An alternate to the drum coffee roaster was developed by Michael Sivetz for which he was given US patent 3,964,175 on June 22, 1976. It involves roasting the coffee beans while they are levitated on a cushion of heated air. The process is called a fluidized bedand is commonly used in other food processing applications.
Many people who roast coffee prefer to follow a "recipe", or roast profile, when bringing out the flavor characteristics they wish to highlight. Any number of factors may help a person determine the best profile to use, such as the coffee's origin, varietal, processing method or desired flavour characteristics. A roast profile can be presented as a graph showing time on one axis and temperature on the other, which can be recorded manually or using computer software and data loggers linked to temperature probes inside various parts of the roaster.
Indirect-fired roasters are roasters in which the burner flame does not contact the coffee beans, although the combustion gases from the burner do contact the beans. Direct-fired roasters contact the beans with the burner flame and the combustion gases. At the end of the roasting cycle, the roasted beans are cooled using a vacuum system. Roasted coffee beans are also cooled using fine water mist, which is known as "quenching" and is considered inferior to air cooling as the water soaks the fresh beans with moisture and oxygen particles making it stale almost instantly. Following roasting, the beans are cooled and stabilized. This stabilization process is called degassing. Following degassing, the roasted beans are packaged, usually in light-resistant foil bags fitted with small one-way valves to allow gasses to escape while protecting the beans from moisture and oxygen. Roasted whole beans can be considered fresh for up to one month. Once coffee is ground it is best used immediately.
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PackagingExtending the useful life of roasted coffee relies on maintaining an optimum environment for the beans. The first large scale preservation technique was vacuum packing. However, because coffee emits CO2 after roasting, coffee to be vacuum packed must be allowed to degas for several days before it is sealed. To allow more immediate packaging, pressurized canisters or foil-lined bags with pressure-relief valves can be used.
DarknessAs the bean absorbs heat, the color shifts to yellow and then to varying shades of brown. During the later stages of roasting, oils appear on the surface of the bean, making it shiny. The roast will continue to darken until it is removed from the heat source.At lighter roasts, the bean will exhibit more of its "origin flavor" - the flavors created in the bean by the soil and weather conditions in the location where it was grown. Coffee beans from famous regions like Java, Kenya, Hawaiian Kona, and Jamaican Blue Mountainare usually roasted lightly so their signature characteristics dominate the flavor. As the beans darken to a deep brown, the origin flavors of the bean are eclipsed by the flavors created by the roasting process itself. At darker roasts, the "roast flavor" is so dominant that it can be difficult to distinguish the origin of the beans used in the roast.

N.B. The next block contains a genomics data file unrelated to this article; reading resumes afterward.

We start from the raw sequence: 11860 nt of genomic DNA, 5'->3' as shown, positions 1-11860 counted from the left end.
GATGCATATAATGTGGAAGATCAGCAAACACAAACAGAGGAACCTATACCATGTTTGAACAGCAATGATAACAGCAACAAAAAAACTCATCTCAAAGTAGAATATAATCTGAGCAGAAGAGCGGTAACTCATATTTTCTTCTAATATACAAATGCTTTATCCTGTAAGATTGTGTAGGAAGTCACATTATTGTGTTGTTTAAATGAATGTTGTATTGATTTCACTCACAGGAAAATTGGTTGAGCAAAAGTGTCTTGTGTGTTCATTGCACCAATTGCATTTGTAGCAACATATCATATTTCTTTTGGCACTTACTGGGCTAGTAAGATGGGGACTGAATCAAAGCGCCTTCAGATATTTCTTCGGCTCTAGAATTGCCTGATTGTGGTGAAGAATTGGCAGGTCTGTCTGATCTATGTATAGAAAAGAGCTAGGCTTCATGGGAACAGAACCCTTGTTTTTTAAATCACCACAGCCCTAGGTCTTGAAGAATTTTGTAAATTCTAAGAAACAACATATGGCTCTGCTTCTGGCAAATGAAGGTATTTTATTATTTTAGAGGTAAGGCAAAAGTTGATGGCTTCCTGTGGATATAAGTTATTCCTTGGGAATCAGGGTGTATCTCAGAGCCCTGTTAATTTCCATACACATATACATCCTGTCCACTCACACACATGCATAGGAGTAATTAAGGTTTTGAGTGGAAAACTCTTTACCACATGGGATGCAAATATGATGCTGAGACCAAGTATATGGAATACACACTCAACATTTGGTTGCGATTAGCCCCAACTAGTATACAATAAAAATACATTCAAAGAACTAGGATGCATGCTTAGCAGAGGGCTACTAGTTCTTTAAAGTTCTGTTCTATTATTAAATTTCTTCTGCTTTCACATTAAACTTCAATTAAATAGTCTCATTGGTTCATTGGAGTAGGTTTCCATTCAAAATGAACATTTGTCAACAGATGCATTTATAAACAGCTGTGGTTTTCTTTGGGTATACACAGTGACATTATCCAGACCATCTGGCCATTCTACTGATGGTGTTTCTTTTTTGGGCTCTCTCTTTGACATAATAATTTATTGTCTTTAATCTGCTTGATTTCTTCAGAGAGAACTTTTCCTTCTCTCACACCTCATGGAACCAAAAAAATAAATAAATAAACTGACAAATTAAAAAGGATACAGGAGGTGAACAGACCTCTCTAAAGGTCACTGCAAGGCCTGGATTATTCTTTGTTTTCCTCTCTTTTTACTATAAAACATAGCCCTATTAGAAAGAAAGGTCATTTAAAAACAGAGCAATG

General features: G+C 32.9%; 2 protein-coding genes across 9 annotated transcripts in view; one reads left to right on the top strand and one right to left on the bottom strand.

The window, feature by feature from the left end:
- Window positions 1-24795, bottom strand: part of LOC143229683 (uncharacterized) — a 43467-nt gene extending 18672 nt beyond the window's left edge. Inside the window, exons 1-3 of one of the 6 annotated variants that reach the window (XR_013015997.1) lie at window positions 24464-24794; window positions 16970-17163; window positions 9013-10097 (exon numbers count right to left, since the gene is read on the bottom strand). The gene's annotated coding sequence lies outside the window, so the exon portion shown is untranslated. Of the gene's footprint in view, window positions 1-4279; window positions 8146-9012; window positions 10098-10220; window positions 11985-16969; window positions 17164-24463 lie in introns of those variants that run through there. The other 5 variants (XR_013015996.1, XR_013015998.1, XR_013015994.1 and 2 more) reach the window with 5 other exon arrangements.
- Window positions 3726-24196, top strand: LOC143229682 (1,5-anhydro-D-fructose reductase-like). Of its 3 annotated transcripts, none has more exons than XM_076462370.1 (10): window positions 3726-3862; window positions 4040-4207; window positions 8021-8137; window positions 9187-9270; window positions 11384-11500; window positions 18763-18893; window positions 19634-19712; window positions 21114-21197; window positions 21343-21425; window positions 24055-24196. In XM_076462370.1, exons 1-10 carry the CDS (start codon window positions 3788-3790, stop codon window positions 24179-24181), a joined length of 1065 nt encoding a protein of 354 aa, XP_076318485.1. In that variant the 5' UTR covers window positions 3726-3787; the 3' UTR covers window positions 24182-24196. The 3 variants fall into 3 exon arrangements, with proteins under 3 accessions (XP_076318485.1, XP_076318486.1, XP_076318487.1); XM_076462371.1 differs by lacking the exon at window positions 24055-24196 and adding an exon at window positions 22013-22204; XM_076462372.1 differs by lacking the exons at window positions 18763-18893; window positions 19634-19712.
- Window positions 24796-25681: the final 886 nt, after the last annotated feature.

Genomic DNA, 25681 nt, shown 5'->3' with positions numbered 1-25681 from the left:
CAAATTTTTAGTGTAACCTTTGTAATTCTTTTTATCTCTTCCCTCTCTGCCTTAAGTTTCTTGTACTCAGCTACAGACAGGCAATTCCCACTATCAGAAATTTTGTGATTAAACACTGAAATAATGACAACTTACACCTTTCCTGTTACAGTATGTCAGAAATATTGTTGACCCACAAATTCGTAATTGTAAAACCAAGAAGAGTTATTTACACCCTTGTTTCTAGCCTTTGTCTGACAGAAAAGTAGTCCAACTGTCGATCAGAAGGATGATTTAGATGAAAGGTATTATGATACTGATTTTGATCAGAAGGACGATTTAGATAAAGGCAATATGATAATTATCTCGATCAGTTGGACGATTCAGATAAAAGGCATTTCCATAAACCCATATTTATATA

A note on flavor: Describing the tastes of different roasts is as subjective as putting a wine into words. In both cases there’s no substitute for your own personal taste. As a guide, if you can see the oil on the beans as in the image above, you are more likely to taste the roasting flavours than the individual characteristics of the beans.
Roast levelNotesSurfaceFlavorLightCinnamon roast, half city, New EnglandAfter several minutes the beans “pop” or "crack" and visibly expand in size. This stage is called first crack. American mass-market roasters typically stop here.DryLighter-bodied, higher acidity, no obvious roast flavourMediumFull city, American, regular, breakfast, brownAfter a few short minutes the beans reach this roast, which U.S. specialty sellers tend to prefer.DrySweeter than light roast; more body exhibiting more balance in acid, aroma, and complexity.Full RoastHigh, Viennese, Italian Espresso, ContinentalAfter a few more minutes the beans begin popping again, and oils rise to the surface. This is called second crack.Slightly shinySomewhat spicy; complexity is traded for heavier body/mouth-feel. Aromas and flavours of roast become clearly evident.Double RoastFrenchAfter a few more minutes or so the beans begin to smoke. The bean sugars begin to carbonize.Very oilySmokey-sweet; light bodied, but quite intense. None of the inherent flavors of the bean are recognisable.Grades of coffee roasting; from left: unroasted (or "green"), light, cinnamon, medium, high, city, full city, Italian, and French.
Particulate matter emissions from the roasting and cooling operations are typically ducted to cyclones before being emitted to the atmosphere. Gaseous emissions from roasting operations are typically ducted to a thermal oxidiser or thermal catalytic oxidiser following PM removal by a cyclone. Some facilities use the burners that heat the roaster as thermal oxidisers. However, separate thermal oxidisers are more efficient because the desired operating temperature is typically between 650°C and 816°C (1200°F and 1500°F), which is 93°C to 260°C (200°F to 500°F) more than the maximum temperature of most roasters. Some facilities use thermal catalytic oxidizers, which require lower operating temperatures to achieve control efficiencies that are equivalent to standard thermal oxidisers. Catalysts are also used to improve the control efficiency of systems in which the roaster exhaust is ducted to the burners that heat the roaster. Emissions from spray dryers are typically controlled by a cyclone followed by a wet scrubber.